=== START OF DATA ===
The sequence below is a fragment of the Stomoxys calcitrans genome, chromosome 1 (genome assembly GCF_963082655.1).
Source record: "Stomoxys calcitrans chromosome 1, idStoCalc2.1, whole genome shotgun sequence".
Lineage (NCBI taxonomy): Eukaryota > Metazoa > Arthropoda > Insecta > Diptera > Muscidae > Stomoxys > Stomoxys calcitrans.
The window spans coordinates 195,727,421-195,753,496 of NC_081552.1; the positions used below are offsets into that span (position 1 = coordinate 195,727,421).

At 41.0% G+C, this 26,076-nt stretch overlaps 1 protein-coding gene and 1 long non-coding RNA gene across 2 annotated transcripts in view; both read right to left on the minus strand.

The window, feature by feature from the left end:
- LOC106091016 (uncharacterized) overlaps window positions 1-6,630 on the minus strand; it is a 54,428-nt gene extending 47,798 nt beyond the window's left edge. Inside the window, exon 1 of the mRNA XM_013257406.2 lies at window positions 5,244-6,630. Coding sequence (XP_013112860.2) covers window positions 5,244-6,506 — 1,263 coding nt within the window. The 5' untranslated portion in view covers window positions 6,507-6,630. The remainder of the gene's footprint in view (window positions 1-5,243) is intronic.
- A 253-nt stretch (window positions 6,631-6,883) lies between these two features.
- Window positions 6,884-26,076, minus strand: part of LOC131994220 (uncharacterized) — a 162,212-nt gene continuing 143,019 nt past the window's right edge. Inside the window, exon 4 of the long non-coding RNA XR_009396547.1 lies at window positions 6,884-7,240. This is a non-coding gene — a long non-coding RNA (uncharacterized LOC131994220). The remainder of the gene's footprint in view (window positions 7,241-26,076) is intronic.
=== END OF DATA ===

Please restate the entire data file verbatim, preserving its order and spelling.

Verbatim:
The sequence below is a fragment of the Stomoxys calcitrans genome, chromosome 1 (genome assembly GCF_963082655.1).
Source record: "Stomoxys calcitrans chromosome 1, idStoCalc2.1, whole genome shotgun sequence".
Lineage (NCBI taxonomy): Eukaryota > Metazoa > Arthropoda > Insecta > Diptera > Muscidae > Stomoxys > Stomoxys calcitrans.
The window spans coordinates 195,727,421-195,753,496 of NC_081552.1; the positions used below are offsets into that span (position 1 = coordinate 195,727,421).

At 41.0% G+C, this 26,076-nt stretch overlaps 1 protein-coding gene and 1 long non-coding RNA gene across 2 annotated transcripts in view; both read right to left on the minus strand.

The window, feature by feature from the left end:
- LOC106091016 (uncharacterized) overlaps window positions 1-6,630 on the minus strand; it is a 54,428-nt gene extending 47,798 nt beyond the window's left edge. Inside the window, exon 1 of the mRNA XM_013257406.2 lies at window positions 5,244-6,630. Coding sequence (XP_013112860.2) covers window positions 5,244-6,506 — 1,263 coding nt within the window. The 5' untranslated portion in view covers window positions 6,507-6,630. The remainder of the gene's footprint in view (window positions 1-5,243) is intronic.
- A 253-nt stretch (window positions 6,631-6,883) lies between these two features.
- Window positions 6,884-26,076, minus strand: part of LOC131994220 (uncharacterized) — a 162,212-nt gene continuing 143,019 nt past the window's right edge. Inside the window, exon 4 of the long non-coding RNA XR_009396547.1 lies at window positions 6,884-7,240. This is a non-coding gene — a long non-coding RNA (uncharacterized LOC131994220). The remainder of the gene's footprint in view (window positions 7,241-26,076) is intronic.